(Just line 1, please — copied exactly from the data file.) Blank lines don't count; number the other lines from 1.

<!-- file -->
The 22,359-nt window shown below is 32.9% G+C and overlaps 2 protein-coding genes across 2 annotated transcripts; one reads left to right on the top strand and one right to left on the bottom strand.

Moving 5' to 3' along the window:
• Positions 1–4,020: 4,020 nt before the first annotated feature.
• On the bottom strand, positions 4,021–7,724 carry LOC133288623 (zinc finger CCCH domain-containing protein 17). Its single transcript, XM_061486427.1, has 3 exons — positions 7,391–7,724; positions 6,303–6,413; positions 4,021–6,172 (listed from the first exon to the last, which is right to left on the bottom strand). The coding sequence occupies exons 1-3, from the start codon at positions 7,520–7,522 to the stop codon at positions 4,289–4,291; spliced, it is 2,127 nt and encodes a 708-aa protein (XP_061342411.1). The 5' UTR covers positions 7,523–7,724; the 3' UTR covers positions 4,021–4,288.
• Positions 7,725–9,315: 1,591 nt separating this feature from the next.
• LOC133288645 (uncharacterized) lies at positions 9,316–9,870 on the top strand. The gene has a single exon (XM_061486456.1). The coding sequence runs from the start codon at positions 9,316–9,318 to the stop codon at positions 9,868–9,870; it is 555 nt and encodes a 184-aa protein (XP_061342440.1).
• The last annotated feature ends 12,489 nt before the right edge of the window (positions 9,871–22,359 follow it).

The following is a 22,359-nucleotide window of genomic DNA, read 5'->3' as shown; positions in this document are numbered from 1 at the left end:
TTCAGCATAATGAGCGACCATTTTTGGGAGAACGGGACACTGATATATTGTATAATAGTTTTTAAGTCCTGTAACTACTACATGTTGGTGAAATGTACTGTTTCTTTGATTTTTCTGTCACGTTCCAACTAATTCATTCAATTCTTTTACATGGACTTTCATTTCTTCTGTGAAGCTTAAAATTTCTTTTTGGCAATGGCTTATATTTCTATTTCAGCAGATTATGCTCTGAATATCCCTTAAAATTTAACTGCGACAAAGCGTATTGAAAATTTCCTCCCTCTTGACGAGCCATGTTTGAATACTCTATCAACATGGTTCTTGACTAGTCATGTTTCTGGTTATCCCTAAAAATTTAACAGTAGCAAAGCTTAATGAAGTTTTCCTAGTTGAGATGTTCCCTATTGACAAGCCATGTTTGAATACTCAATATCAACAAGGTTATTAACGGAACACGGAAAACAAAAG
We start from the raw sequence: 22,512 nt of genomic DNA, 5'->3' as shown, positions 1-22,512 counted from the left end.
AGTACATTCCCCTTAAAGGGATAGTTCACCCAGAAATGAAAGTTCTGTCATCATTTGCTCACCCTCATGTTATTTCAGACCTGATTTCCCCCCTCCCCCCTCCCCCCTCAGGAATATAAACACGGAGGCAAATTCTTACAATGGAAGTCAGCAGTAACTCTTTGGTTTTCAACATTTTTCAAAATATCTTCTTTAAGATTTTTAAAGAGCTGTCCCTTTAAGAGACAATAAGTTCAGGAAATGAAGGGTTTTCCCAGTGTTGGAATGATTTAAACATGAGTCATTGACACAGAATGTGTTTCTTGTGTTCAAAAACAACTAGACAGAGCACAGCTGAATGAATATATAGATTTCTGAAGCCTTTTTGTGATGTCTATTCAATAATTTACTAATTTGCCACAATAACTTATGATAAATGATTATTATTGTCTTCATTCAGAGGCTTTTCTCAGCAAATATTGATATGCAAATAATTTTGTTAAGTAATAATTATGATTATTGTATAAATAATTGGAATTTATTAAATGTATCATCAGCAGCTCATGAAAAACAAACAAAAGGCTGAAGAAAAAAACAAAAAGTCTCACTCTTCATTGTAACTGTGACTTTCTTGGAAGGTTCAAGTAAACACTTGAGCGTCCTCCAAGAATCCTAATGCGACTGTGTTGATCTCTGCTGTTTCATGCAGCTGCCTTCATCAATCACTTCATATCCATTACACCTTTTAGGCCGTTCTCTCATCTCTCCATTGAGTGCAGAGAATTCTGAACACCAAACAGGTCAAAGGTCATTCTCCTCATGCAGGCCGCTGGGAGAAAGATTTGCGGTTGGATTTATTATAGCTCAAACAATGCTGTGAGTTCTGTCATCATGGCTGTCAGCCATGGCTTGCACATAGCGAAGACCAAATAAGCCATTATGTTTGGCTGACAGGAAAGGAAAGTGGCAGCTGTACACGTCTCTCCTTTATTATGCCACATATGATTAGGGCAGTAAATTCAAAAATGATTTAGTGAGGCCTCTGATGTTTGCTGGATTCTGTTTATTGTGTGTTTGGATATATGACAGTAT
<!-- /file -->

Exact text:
The 22,359-nt window shown below is 32.9% G+C and overlaps 2 protein-coding genes across 2 annotated transcripts; one reads left to right on the top strand and one right to left on the bottom strand.